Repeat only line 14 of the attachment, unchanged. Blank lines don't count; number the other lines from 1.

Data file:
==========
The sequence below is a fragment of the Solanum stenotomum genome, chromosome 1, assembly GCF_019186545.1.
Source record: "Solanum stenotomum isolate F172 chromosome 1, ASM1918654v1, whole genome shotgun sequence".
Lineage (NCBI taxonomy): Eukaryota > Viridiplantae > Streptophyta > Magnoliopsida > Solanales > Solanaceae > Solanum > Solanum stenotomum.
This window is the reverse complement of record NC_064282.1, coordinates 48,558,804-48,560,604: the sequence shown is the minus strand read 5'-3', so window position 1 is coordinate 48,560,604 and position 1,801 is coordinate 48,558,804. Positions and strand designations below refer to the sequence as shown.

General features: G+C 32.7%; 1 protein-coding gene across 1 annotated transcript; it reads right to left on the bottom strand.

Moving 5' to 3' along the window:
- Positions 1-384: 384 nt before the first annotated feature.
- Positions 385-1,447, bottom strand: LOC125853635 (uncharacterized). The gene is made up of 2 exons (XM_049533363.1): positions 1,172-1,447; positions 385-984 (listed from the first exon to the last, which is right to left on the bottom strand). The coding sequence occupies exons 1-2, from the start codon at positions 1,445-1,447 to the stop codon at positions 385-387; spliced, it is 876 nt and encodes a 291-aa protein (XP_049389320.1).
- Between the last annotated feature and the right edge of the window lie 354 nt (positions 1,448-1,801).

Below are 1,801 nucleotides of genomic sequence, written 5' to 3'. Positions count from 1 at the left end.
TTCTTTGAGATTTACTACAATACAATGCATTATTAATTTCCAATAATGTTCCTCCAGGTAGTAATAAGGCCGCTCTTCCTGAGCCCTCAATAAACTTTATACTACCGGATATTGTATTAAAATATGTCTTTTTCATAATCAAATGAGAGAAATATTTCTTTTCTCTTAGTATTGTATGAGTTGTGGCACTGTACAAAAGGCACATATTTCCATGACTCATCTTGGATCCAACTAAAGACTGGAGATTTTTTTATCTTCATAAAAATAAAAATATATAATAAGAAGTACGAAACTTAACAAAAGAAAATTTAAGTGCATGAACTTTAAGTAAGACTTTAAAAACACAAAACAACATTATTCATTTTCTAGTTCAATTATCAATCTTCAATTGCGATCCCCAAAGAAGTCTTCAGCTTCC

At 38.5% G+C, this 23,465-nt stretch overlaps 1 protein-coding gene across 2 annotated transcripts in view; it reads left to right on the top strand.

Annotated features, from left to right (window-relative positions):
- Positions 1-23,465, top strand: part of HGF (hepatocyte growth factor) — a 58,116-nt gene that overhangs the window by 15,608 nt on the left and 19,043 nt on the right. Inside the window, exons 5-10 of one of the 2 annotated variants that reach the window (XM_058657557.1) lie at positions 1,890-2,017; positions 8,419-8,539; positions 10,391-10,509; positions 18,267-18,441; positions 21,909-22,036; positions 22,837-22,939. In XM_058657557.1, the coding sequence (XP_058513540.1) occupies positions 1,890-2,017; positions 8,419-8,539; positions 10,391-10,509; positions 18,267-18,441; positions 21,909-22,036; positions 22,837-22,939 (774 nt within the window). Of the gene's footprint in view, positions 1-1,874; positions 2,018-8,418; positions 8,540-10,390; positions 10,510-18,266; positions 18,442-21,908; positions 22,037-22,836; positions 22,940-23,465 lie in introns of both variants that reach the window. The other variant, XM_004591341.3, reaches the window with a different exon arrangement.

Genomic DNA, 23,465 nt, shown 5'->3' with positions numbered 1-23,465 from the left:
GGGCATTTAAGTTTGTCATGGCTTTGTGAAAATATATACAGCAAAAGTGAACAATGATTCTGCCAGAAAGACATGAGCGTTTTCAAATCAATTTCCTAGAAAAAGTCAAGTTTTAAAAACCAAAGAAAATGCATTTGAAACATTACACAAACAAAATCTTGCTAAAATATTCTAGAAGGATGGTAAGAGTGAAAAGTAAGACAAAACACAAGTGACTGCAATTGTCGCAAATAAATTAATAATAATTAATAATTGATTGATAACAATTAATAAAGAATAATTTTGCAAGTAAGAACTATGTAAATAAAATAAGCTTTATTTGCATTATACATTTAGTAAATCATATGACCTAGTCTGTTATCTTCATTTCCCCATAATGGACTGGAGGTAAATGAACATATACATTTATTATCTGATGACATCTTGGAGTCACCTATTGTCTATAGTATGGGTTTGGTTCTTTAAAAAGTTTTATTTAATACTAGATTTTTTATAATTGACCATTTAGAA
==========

- Positions 1-23,465, top strand: part of HGF (hepatocyte growth factor) — a 58,116-nt gene that overhangs the window by 15,608 nt on the left and 19,043 nt on the right. Inside the window, exons 5-10 of one of the 2 annotated variants that reach the window (XM_058657557.1) lie at positions 1,890-2,017; positions 8,419-8,539; positions 10,391-10,509; positions 18,267-18,441; positions 21,909-22,036; positions 22,837-22,939. In XM_058657557.1, the coding sequence (XP_058513540.1) occupies positions 1,890-2,017; positions 8,419-8,539; positions 10,391-10,509; positions 18,267-18,441; positions 21,909-22,036; positions 22,837-22,939 (774 nt within the window). Of the gene's footprint in view, positions 1-1,874; positions 2,018-8,418; positions 8,540-10,390; positions 10,510-18,266; positions 18,442-21,908; positions 22,037-22,836; positions 22,940-23,465 lie in introns of both variants that reach the window. The other variant, XM_004591341.3, reaches the window with a different exon arrangement.